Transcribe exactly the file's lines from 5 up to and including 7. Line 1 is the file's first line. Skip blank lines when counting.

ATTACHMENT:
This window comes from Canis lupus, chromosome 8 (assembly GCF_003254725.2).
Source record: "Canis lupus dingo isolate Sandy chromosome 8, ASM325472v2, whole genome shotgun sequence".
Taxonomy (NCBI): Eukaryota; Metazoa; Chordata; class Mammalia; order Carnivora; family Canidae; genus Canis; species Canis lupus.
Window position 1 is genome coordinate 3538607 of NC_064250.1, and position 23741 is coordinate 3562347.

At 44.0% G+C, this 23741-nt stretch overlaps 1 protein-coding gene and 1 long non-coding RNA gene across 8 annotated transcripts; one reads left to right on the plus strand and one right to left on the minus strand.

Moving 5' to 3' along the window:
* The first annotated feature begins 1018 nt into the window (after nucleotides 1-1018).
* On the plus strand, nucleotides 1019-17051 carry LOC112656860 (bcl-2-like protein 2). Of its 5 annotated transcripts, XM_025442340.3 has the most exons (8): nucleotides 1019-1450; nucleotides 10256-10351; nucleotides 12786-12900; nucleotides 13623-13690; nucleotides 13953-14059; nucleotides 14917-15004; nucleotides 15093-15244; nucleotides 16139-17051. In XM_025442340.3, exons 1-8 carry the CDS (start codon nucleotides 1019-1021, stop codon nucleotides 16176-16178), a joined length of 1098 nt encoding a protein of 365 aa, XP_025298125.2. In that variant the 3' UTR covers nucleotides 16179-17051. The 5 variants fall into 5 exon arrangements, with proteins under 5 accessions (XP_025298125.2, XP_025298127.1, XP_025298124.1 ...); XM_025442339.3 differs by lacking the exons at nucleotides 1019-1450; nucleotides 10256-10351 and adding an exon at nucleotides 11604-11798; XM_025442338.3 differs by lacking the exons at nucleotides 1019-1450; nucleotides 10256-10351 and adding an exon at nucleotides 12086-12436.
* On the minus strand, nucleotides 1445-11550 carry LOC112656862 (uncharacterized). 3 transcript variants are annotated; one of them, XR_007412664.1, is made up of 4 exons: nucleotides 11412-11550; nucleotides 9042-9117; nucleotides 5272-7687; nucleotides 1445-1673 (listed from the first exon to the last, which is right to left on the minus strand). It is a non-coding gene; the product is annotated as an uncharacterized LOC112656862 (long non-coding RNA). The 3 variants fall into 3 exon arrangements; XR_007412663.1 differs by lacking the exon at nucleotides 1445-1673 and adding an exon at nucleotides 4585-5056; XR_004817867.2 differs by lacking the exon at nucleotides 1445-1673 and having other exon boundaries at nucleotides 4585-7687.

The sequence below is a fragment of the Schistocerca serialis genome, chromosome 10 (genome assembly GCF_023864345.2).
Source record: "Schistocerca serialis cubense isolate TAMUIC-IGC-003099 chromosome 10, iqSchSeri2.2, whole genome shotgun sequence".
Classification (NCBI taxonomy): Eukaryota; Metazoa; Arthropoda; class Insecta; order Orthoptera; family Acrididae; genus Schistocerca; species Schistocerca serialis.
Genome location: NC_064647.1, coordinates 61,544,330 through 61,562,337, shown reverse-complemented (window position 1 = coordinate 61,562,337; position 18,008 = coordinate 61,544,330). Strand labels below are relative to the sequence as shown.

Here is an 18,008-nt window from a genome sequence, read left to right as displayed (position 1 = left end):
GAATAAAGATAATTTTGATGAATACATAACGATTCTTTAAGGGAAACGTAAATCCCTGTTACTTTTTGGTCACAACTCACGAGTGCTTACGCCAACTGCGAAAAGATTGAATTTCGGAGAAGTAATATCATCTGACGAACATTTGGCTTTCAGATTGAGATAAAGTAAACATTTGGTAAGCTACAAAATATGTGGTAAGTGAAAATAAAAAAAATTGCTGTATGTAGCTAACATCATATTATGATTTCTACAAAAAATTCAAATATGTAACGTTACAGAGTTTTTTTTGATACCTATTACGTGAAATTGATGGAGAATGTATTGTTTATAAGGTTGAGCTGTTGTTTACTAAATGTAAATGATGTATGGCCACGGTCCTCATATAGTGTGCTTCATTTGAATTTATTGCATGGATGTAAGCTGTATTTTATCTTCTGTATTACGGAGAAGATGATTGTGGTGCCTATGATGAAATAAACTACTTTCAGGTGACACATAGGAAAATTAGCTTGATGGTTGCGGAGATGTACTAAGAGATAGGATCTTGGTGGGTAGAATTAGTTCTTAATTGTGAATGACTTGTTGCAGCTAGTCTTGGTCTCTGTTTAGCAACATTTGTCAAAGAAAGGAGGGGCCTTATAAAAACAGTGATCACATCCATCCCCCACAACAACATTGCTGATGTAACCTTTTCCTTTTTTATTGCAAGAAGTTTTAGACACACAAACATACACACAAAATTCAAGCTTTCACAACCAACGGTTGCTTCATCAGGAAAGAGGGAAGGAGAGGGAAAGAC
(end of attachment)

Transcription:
At 44.0% G+C, this 23741-nt stretch overlaps 1 protein-coding gene and 1 long non-coding RNA gene across 8 annotated transcripts; one reads left to right on the plus strand and one right to left on the minus strand.

Moving 5' to 3' along the window:
* The first annotated feature begins 1018 nt into the window (after nucleotides 1-1018).